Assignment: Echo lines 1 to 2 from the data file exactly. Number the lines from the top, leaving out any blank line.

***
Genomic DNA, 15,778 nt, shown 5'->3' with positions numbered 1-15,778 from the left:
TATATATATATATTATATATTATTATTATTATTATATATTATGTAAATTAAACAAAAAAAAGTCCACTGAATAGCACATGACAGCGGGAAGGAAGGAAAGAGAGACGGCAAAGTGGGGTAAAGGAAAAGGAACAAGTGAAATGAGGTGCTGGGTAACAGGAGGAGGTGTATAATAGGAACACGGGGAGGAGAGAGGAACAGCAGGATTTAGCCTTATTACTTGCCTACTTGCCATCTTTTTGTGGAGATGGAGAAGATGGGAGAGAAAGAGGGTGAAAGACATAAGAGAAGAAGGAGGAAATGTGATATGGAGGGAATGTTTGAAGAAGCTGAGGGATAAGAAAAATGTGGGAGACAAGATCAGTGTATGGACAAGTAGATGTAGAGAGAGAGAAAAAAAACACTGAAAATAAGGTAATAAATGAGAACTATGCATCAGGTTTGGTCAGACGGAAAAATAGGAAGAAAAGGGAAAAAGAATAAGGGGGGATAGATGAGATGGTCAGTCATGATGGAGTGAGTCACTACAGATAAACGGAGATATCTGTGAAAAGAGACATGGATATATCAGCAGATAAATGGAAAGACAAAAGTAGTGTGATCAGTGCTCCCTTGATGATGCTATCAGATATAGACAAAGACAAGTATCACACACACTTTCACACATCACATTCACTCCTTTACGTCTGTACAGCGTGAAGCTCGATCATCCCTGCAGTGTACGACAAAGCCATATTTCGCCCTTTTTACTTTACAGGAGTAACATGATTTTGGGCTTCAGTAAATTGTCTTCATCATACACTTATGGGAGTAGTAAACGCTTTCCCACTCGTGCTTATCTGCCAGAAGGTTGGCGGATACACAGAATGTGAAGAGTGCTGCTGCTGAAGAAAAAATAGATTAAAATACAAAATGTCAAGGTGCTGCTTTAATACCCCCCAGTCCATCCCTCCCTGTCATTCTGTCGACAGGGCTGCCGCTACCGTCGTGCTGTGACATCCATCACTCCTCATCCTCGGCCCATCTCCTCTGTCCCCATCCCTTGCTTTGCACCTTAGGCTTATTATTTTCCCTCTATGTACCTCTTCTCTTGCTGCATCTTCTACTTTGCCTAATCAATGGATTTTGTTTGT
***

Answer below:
Genomic DNA, 15,778 nt, shown 5'->3' with positions numbered 1-15,778 from the left:
TATATATATATATTATATATTATTATTATTATTATATATTATGTAAATTAAACAAAAAAAAGTCCACTGAATAGCACATGACAGCGGGAAGGAAGGAAAGAGAGACGGCAAAGTGGGGTAAAGGAAAAGGAACAAGTGAAATGAGGTGCTGGGTAACAGGAGGAGGTGTATAATAGGAACACGGGGAGGAGAGAGGAACAGCAGGATTTAGCCTTATTACTTGCCTACTTGCCATCTTTTTGTGGAGATGGAGAAGATGGGAGAGAAAGAGGGTGAAAGACATAAGAGAAGAAGGAGGAAATGTGATATGGAGGGAATGTTTGAAGAAGCTGAGGGATAAGAAAAATGTGGGAGACAAGATCAGTGTATGGACAAGTAGATGTAGAGAGAGAGAAAAAAAACACTGAAAATAAGGTAATAAATGAGAACTATGCATCAGGTTTGGTCAGACGGAAAAATAGGAAGAAAAGGGAAAAAGAATAAGGGGGGATAGATGAGATGGTCAGTCATGATGGAGTGAGTCACTACAGATAAACGGAGATATCTGTGAAAAGAGACATGGATATATCAGCAGATAAATGGAAAGACAAAAGTAGTGTGATCAGTGCTCCCTTGATGATGCTATCAGATATAGACAAAGACAAGTATCACACACACTTTCACACATCACATTCACTCCTTTACGTCTGTACAGCGTGAAGCTCGATCATCCCTGCAGTGTACGACAAAGCCATATTTCGCCCTTTTTACTTTACAGGAGTAACATGATTTTGGGCTTCAGTAAATTGTCTTCATCATACACTTATGGGAGTAGTAAACGCTTTCCCACTCGTGCTTATCTGCCAGAAGGTTGGCGGATACACAGAATGTGAAGAGTGCTGCTGCTGAAGAAAAAATAGATTAAAATACAAAATGTCAAGGTGCTGCTTTAATACCCCCCAGTCCATCCCTCCCTGTCATTCTGTCGACAGGGCTGCCGCTACCGTCGTGCTGTGACATCCATCACTCCTCATCCTCGGCCCATCTCCTCTGTCCCCATCCCTTGCTTTGCACCTTAGGCTTATTATTTTCCCTCTATGTACCTCTTCTCTTGCTGCATCTTCTACTTTGCCTAATCAATGGATTTTGTTTGT